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Abstract Detail

Biodiversity Informatics & Herbarium Digitization

Barkworth, Mary [1], Cobb, Neil [2], Dyreson, Curtis [3], Dunn, Evin [4], Pearse, Will [5].

Symbiota 2: it is on its way.

Many botanists, particularly in the US, are familiar with, and appreciative of, the resources and tools Symbiota has made available for research, teaching, and outreach. Symbiota2 builds on Symbiota, but will be easier to modify, regionalize, and integrate into different workflows. We had planned to have the new version available by June 30 of this year. That will not be the case, but the project will be completed by June 30, 2022. The primary reason for the delay was the decision to switch to Typescript for the basic structure. This change offers many advantages, but it required redoing much of what had been done before. Developers can follow the project’s progress on GitHub. Typescript also makes it easier for Symbiota2 databases to interact with data from other systems. For interacting with data within the biological specimen database community, data will continue to be exported in accordance with the Darwin Core standard. For interacting with data from other knowledge communities, data from a Symbiota2 network will be made available via a knowledge graph. For this, Symbiota2 will map its data following a W3C standard, R2RML, and using a resource description framework (RDF). This will open data in the Symbiota 2 network to multiple knowledge communities, therefore enhancing the value of our collections. A demonstration site will be opened in July that will enable anyone interested to explore (and provide feedback on) different features as they are developed. Among the earliest features made available will be the ability to select which fields to show by default on the data entry page and which to hide. For example, botanical networks could hide fields relating to sampling methods whereas insect networks can show them. Symbiota 2 will also make it easier to find taxon pages and will provide access to the spatial tools included in SCAN but not currently in most botanical networks. Features that will be added later include evaluating the species and phylogenetic richness within an area, the similarity of areas with respect to these two measures of genetic diversity, and modifying field names on the data entry page to reflect the terms used for administrative regions in different countries. Possibly the most important feature for those working in areas with poor internet access will be development of tools for working with a local copy of the network database which can be synchronized with the network database when internet access is optimal.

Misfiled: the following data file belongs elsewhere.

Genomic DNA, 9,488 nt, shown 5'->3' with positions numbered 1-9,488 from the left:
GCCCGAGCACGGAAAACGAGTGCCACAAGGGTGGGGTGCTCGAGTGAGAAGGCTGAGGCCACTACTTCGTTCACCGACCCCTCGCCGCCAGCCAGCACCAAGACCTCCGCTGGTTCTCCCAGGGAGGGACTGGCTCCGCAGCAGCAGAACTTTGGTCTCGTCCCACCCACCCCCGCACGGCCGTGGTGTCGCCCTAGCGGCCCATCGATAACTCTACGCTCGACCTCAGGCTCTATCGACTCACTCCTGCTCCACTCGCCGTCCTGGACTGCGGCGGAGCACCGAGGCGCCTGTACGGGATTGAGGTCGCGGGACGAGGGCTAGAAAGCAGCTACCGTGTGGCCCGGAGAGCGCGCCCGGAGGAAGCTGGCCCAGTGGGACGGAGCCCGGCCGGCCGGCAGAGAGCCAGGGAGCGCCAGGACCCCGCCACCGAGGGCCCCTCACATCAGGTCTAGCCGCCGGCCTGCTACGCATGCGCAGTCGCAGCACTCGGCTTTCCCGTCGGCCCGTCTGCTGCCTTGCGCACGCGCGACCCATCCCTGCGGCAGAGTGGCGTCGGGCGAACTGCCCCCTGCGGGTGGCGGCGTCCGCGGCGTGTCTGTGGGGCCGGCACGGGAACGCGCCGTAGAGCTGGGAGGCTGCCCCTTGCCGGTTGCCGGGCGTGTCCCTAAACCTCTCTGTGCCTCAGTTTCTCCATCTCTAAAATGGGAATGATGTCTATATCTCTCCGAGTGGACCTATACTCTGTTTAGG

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Related Links:
OpenHerbarium: A herbarium network for underserved countries in the Old World
Previous presentations on Symbiota 2
OpenZooMuseum: a zoological network for underserved countries in the Old World

1 - Utah State University, Department Of Biology, 5305 Old Main Hill, Logan, UT, 84322, United States
2 - Northern Arizona University, Department of Biological Sciences, 617 S Beaver St, Flagstaff, AZ , 86011, USA
3 - Utah State University, Computer Science, 4205 Old Main Hill, Logan, UT, 84322-4205, USA
4 - Northern Arizona University, Computer Science Department, Flagstaff, AZ, 86011, USA
5 - Imperial College, Department of Life Sciences , Southwood, 2-04, Buckhurst Rd, Silwood Park, England, SL5 7PY, UK

Symbiota 2
data collection
Knowledge graph
Herbarium networks.

Presentation Type: Oral Paper
Session: BIHDII, Biodiversity Informatics & Herbarium Digitization II
Location: Virtual/Virtual
Date: Wednesday, July 21st, 2021
Time: 10:45 AM(EDT)
Number: BIHDII004
Abstract ID:890
Candidate for Awards:None

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